“If one could divine the nature of the economic forces of the world, one could foretell the future” (Robert Heilbroner)
In theory, it seems logical to think that the performance of a country’s stock market is linked to the state of its economy. After all, strong GDP growth should lift company profits, and that should help share prices.
Yet several studies have shown that this link is actually quite weak. A comprehensive analysis of 21 countries over more than 100 years by the authors of the book Triumph of the Optimists found mixed results between GDP growth and stock market performance. It wasn’t clear that there was a direct connection.
In 2010 MSCI did a study that produced similar results. Most notably, it found that for the 60 years between 1958 and 2008, Spain and Belgium enjoyed real growth in their economies of between 3% and 4% per year, yet the real returns from their stock markets over this same time were negative.
Another example is Japan. Since 1989 it has grown its economy at over 1.5% per year, but the Nikkei 225 Index is still well below the peak it reached in December 1989. That means that for more than 30 years Japan’s GDP growth has not been reflected in broad market returns.
A closer look
This doesn’t only occur over the long term either. It can also play out from year to year.
The tables below cover the last 90 years of GDP growth in the US. On the left are the 15 calendar years in this period when US growth was weakest. On the right are the 15 years in which it was strongest.
Correlation US GDP Growth and Stock Market
[Source: Pension Partners LLC via PSG]
What stands out is that in more than half of the worst years, returns from the stock market were still positive. In six of them, the S&P 500 was up more than 20%, even though GDP growth was zero, or negative.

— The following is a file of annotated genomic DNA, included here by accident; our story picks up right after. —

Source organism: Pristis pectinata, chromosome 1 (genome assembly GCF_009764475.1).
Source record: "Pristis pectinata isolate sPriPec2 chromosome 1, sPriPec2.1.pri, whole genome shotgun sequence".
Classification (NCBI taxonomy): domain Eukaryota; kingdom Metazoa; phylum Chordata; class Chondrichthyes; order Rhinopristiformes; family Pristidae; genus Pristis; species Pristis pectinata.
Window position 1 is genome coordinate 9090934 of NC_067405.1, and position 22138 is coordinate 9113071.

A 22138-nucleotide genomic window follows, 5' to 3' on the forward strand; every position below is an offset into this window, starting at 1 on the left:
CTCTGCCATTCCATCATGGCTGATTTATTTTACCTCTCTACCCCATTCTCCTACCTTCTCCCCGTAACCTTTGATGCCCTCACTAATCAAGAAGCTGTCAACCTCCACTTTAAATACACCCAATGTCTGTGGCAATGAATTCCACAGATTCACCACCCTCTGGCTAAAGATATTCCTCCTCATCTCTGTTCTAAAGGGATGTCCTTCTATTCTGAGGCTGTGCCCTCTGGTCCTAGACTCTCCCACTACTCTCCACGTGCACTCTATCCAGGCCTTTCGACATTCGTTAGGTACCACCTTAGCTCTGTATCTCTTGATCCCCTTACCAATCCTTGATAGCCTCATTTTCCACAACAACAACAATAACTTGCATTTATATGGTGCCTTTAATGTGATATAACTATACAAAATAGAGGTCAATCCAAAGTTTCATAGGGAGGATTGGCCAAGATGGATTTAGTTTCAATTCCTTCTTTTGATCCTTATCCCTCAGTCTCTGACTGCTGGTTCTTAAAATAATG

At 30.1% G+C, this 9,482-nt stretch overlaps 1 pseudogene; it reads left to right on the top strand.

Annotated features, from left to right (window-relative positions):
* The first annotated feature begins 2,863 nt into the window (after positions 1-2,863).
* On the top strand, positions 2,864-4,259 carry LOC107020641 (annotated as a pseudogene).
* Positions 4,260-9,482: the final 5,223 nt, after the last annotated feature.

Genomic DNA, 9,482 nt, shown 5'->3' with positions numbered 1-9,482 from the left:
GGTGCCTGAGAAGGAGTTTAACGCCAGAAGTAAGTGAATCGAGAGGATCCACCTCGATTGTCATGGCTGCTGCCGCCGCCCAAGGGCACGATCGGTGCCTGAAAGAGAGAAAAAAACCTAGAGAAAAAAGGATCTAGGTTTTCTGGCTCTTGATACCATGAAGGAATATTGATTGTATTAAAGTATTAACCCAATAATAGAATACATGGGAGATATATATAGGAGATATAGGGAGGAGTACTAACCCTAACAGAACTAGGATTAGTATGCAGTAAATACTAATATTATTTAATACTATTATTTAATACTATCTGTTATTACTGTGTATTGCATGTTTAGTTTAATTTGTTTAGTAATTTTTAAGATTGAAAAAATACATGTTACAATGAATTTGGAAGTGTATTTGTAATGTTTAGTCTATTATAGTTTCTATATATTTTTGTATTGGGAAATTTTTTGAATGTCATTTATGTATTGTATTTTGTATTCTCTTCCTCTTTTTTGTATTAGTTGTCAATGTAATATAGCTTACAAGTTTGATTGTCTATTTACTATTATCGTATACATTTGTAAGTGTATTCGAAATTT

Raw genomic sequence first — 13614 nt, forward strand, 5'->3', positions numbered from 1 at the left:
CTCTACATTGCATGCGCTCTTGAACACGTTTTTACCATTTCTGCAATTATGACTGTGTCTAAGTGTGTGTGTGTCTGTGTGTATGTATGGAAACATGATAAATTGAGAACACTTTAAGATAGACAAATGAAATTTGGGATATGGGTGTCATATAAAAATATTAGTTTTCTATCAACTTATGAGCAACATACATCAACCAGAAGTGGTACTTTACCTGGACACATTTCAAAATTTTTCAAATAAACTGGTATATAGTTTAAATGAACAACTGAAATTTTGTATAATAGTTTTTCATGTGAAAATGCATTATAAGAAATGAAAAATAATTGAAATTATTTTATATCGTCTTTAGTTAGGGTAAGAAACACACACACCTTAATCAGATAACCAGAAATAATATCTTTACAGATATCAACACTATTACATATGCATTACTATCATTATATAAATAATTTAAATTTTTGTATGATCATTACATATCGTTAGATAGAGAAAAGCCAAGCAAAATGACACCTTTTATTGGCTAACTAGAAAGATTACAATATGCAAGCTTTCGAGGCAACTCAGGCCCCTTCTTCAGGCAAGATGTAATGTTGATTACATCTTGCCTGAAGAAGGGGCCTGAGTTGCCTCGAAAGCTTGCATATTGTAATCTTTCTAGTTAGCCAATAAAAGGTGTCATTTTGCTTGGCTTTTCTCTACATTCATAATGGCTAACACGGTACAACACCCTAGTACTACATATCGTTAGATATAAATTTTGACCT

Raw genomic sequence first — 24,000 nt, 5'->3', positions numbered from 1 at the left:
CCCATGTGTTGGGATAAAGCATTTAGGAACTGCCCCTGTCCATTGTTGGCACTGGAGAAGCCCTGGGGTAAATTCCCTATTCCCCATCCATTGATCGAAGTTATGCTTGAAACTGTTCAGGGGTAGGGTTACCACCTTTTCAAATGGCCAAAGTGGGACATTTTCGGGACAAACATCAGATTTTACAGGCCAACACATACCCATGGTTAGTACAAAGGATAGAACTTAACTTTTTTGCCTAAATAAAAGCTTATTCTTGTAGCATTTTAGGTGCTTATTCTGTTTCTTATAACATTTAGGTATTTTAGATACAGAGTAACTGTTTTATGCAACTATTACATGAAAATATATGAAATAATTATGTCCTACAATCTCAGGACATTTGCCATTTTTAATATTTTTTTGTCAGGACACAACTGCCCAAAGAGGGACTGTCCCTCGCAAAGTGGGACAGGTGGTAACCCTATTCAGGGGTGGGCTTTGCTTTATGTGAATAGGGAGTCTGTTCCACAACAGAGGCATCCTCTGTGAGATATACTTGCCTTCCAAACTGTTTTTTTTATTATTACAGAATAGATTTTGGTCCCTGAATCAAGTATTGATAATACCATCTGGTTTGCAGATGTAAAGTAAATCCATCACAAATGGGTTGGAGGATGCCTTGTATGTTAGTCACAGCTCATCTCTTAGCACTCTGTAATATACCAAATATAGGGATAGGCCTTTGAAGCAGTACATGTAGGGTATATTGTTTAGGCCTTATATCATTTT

Not quite as striking, but nevertheless noteworthy, is that even in some of the best years for the US economy, the stock market fell. Incredibly, in 1941, when GDP growth was 17.7%, the S&P 500 declined 12.8%.
Understanding the gap
What this clearly shows is that the state of a country’s economy should not be seen as the only guide for how its stock market is likely to perform. As MSCI notes, there are three main reasons for this.
“First, in today’s integrated world we need to look at global rather than local markets. Second, a significant part of economic growth comes from new enterprises and not the high growth of existing ones; this leads to a dilution of GDP growth before it reaches shareholders. Lastly, expected economic growth may be built into the prices and thus reduce future realised returns.”
This holds true for the JSE, just as it does anywhere else. More than 70% of the profits of the Top 40 companies on the local stock exchange are now generated outside of South Africa. These stocks are therefore not reliant on the local economy.
Importantly, everybody is also well aware of how weak the South African economy has been. That means that this has already been taken into account, and share prices now reflect it. These companies are, however still making profits and paying dividends. That means that there is potential for their share prices to recover from here.
It is not easy being an investor when all the news seems negative. However, what the authors of Triumph of the Optimists also found was that, over time, stock markets deliver the best inflation-beating returns.
That has always been the case. And there is little reason to believe that the last five years on the JSE will override more than 100 years of history.
To discuss the best long-term allocation for your investments, speak to your financial adviser.